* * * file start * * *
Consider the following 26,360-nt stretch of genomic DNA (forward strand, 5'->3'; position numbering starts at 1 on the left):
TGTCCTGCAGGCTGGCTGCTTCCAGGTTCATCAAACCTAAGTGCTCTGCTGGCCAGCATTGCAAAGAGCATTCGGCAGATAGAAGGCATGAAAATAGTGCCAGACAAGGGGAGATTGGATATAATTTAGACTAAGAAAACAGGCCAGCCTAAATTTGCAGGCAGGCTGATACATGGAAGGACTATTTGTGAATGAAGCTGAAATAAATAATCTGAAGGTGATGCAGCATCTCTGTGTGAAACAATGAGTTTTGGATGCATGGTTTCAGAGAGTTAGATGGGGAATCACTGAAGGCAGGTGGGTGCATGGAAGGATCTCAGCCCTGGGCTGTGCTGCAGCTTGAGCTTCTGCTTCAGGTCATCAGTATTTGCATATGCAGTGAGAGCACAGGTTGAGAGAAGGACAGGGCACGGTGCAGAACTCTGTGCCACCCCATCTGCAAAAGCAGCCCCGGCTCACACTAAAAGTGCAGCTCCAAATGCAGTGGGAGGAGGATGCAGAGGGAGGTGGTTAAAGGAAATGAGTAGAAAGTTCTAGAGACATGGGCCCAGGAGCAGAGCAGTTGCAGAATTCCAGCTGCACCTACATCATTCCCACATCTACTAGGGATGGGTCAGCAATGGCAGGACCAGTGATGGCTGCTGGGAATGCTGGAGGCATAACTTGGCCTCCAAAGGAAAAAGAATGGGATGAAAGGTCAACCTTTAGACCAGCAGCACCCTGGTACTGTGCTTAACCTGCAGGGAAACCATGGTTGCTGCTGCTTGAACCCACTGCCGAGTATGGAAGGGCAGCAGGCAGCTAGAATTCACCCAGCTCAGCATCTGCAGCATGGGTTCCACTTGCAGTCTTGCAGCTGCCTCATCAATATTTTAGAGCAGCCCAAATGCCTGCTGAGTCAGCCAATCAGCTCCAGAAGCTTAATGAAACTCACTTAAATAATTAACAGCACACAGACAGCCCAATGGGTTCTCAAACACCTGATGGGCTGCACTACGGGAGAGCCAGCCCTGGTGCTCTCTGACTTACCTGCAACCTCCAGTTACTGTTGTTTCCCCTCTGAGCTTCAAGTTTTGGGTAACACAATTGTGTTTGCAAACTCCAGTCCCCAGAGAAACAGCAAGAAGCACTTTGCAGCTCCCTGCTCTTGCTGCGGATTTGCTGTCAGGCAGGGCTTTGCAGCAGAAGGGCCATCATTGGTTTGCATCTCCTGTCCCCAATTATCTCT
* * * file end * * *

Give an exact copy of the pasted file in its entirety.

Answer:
Consider the following 26,360-nt stretch of genomic DNA (forward strand, 5'->3'; position numbering starts at 1 on the left):
TGTCCTGCAGGCTGGCTGCTTCCAGGTTCATCAAACCTAAGTGCTCTGCTGGCCAGCATTGCAAAGAGCATTCGGCAGATAGAAGGCATGAAAATAGTGCCAGACAAGGGGAGATTGGATATAATTTAGACTAAGAAAACAGGCCAGCCTAAATTTGCAGGCAGGCTGATACATGGAAGGACTATTTGTGAATGAAGCTGAAATAAATAATCTGAAGGTGATGCAGCATCTCTGTGTGAAACAATGAGTTTTGGATGCATGGTTTCAGAGAGTTAGATGGGGAATCACTGAAGGCAGGTGGGTGCATGGAAGGATCTCAGCCCTGGGCTGTGCTGCAGCTTGAGCTTCTGCTTCAGGTCATCAGTATTTGCATATGCAGTGAGAGCACAGGTTGAGAGAAGGACAGGGCACGGTGCAGAACTCTGTGCCACCCCATCTGCAAAAGCAGCCCCGGCTCACACTAAAAGTGCAGCTCCAAATGCAGTGGGAGGAGGATGCAGAGGGAGGTGGTTAAAGGAAATGAGTAGAAAGTTCTAGAGACATGGGCCCAGGAGCAGAGCAGTTGCAGAATTCCAGCTGCACCTACATCATTCCCACATCTACTAGGGATGGGTCAGCAATGGCAGGACCAGTGATGGCTGCTGGGAATGCTGGAGGCATAACTTGGCCTCCAAAGGAAAAAGAATGGGATGAAAGGTCAACCTTTAGACCAGCAGCACCCTGGTACTGTGCTTAACCTGCAGGGAAACCATGGTTGCTGCTGCTTGAACCCACTGCCGAGTATGGAAGGGCAGCAGGCAGCTAGAATTCACCCAGCTCAGCATCTGCAGCATGGGTTCCACTTGCAGTCTTGCAGCTGCCTCATCAATATTTTAGAGCAGCCCAAATGCCTGCTGAGTCAGCCAATCAGCTCCAGAAGCTTAATGAAACTCACTTAAATAATTAACAGCACACAGACAGCCCAATGGGTTCTCAAACACCTGATGGGCTGCACTACGGGAGAGCCAGCCCTGGTGCTCTCTGACTTACCTGCAACCTCCAGTTACTGTTGTTTCCCCTCTGAGCTTCAAGTTTTGGGTAACACAATTGTGTTTGCAAACTCCAGTCCCCAGAGAAACAGCAAGAAGCACTTTGCAGCTCCCTGCTCTTGCTGCGGATTTGCTGTCAGGCAGGGCTTTGCAGCAGAAGGGCCATCATTGGTTTGCATCTCCTGTCCCCAATTATCTCT